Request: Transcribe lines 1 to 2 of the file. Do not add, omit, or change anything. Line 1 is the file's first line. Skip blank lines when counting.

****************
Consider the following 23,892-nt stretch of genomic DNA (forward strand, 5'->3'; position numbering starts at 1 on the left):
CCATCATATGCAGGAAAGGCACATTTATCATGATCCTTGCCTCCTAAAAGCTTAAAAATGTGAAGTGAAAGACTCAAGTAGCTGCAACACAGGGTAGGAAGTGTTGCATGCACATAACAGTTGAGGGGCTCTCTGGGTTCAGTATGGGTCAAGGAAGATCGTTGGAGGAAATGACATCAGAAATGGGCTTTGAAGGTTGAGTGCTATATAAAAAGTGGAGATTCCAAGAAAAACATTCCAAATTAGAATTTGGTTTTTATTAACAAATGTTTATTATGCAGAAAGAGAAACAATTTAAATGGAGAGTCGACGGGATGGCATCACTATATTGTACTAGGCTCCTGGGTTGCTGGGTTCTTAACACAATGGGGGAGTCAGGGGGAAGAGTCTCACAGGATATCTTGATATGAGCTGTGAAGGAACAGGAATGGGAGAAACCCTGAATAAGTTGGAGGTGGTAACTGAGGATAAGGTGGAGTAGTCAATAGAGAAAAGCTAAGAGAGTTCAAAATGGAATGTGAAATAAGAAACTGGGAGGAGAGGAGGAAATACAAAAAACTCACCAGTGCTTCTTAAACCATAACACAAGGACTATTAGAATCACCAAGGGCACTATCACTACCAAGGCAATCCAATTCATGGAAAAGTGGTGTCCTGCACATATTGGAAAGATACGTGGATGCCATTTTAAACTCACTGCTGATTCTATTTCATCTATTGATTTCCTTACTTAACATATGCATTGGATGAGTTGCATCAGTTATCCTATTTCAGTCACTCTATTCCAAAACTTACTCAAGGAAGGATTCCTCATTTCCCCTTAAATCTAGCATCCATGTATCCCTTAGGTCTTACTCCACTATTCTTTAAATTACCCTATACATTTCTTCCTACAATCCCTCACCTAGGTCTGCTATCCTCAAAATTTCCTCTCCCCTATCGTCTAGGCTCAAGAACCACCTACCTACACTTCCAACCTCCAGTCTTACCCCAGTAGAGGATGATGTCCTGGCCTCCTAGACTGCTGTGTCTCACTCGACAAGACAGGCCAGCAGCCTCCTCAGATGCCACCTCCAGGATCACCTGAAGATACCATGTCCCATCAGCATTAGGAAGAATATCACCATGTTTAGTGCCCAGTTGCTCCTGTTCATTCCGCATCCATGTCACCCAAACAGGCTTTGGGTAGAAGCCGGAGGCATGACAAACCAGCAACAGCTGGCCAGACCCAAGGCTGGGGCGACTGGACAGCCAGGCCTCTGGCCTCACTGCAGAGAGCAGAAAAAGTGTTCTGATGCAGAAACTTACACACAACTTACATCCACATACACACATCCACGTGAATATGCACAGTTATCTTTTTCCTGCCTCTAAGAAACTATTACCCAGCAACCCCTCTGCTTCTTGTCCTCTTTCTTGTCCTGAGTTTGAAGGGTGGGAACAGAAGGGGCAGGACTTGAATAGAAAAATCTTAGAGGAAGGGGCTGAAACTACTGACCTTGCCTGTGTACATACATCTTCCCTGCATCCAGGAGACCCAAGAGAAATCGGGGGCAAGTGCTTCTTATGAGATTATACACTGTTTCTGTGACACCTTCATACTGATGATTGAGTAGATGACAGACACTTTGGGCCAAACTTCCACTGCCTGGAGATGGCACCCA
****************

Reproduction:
Consider the following 23,892-nt stretch of genomic DNA (forward strand, 5'->3'; position numbering starts at 1 on the left):
CCATCATATGCAGGAAAGGCACATTTATCATGATCCTTGCCTCCTAAAAGCTTAAAAATGTGAAGTGAAAGACTCAAGTAGCTGCAACACAGGGTAGGAAGTGTTGCATGCACATAACAGTTGAGGGGCTCTCTGGGTTCAGTATGGGTCAAGGAAGATCGTTGGAGGAAATGACATCAGAAATGGGCTTTGAAGGTTGAGTGCTATATAAAAAGTGGAGATTCCAAGAAAAACATTCCAAATTAGAATTTGGTTTTTATTAACAAATGTTTATTATGCAGAAAGAGAAACAATTTAAATGGAGAGTCGACGGGATGGCATCACTATATTGTACTAGGCTCCTGGGTTGCTGGGTTCTTAACACAATGGGGGAGTCAGGGGGAAGAGTCTCACAGGATATCTTGATATGAGCTGTGAAGGAACAGGAATGGGAGAAACCCTGAATAAGTTGGAGGTGGTAACTGAGGATAAGGTGGAGTAGTCAATAGAGAAAAGCTAAGAGAGTTCAAAATGGAATGTGAAATAAGAAACTGGGAGGAGAGGAGGAAATACAAAAAACTCACCAGTGCTTCTTAAACCATAACACAAGGACTATTAGAATCACCAAGGGCACTATCACTACCAAGGCAATCCAATTCATGGAAAAGTGGTGTCCTGCACATATTGGAAAGATACGTGGATGCCATTTTAAACTCACTGCTGATTCTATTTCATCTATTGATTTCCTTACTTAACATATGCATTGGATGAGTTGCATCAGTTATCCTATTTCAGTCACTCTATTCCAAAACTTACTCAAGGAAGGATTCCTCATTTCCCCTTAAATCTAGCATCCATGTATCCCTTAGGTCTTACTCCACTATTCTTTAAATTACCCTATACATTTCTTCCTACAATCCCTCACCTAGGTCTGCTATCCTCAAAATTTCCTCTCCCCTATCGTCTAGGCTCAAGAACCACCTACCTACACTTCCAACCTCCAGTCTTACCCCAGTAGAGGATGATGTCCTGGCCTCCTAGACTGCTGTGTCTCACTCGACAAGACAGGCCAGCAGCCTCCTCAGATGCCACCTCCAGGATCACCTGAAGATACCATGTCCCATCAGCATTAGGAAGAATATCACCATGTTTAGTGCCCAGTTGCTCCTGTTCATTCCGCATCCATGTCACCCAAACAGGCTTTGGGTAGAAGCCGGAGGCATGACAAACCAGCAACAGCTGGCCAGACCCAAGGCTGGGGCGACTGGACAGCCAGGCCTCTGGCCTCACTGCAGAGAGCAGAAAAAGTGTTCTGATGCAGAAACTTACACACAACTTACATCCACATACACACATCCACGTGAATATGCACAGTTATCTTTTTCCTGCCTCTAAGAAACTATTACCCAGCAACCCCTCTGCTTCTTGTCCTCTTTCTTGTCCTGAGTTTGAAGGGTGGGAACAGAAGGGGCAGGACTTGAATAGAAAAATCTTAGAGGAAGGGGCTGAAACTACTGACCTTGCCTGTGTACATACATCTTCCCTGCATCCAGGAGACCCAAGAGAAATCGGGGGCAAGTGCTTCTTATGAGATTATACACTGTTTCTGTGACACCTTCATACTGATGATTGAGTAGATGACAGACACTTTGGGCCAAACTTCCACTGCCTGGAGATGGCACCCA